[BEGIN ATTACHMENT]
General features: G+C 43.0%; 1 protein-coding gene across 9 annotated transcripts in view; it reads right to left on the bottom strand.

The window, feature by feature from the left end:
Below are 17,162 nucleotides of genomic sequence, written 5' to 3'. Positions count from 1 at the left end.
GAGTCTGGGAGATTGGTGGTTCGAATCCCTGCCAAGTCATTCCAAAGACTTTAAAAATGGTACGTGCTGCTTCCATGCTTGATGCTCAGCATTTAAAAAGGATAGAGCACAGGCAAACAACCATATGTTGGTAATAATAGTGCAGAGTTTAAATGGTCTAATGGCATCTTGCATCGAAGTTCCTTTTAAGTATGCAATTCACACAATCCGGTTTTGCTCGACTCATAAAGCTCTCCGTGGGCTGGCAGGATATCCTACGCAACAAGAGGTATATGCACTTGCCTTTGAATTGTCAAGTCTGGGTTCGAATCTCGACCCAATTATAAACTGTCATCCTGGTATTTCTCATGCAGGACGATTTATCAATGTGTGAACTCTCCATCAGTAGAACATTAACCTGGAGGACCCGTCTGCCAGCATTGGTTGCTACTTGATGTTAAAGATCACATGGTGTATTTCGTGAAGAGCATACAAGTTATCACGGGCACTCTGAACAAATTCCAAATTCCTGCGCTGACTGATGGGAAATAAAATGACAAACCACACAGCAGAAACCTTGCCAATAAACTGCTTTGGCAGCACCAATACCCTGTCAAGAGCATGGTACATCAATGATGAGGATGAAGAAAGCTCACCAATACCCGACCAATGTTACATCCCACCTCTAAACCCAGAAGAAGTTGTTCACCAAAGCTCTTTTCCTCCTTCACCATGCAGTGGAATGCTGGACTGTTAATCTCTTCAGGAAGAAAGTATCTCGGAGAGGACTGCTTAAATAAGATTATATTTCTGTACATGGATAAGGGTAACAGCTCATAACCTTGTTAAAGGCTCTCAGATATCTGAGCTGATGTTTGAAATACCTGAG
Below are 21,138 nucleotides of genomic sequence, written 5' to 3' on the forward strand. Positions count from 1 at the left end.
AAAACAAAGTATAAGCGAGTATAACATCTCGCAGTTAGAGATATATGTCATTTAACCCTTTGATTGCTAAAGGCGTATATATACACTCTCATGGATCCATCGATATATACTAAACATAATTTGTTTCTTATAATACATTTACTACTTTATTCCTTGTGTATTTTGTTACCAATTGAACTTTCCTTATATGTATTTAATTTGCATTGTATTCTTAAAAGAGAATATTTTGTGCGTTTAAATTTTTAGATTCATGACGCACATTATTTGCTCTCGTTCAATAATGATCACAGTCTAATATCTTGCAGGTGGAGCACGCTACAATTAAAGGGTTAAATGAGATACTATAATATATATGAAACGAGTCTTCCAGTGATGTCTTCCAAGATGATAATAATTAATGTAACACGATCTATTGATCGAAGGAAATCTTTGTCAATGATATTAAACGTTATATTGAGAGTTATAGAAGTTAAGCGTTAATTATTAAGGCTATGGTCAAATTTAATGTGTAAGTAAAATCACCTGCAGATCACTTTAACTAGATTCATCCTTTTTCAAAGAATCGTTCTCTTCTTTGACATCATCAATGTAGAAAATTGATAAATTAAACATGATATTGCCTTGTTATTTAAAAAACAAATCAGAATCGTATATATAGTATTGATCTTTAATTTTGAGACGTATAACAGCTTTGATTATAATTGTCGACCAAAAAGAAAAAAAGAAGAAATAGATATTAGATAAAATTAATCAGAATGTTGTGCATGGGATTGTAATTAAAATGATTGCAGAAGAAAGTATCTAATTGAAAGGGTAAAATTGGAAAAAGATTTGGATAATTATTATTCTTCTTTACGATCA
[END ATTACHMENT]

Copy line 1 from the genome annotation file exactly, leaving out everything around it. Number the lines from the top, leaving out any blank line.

General features: G+C 43.0%; 1 protein-coding gene across 9 annotated transcripts in view; it reads right to left on the bottom strand.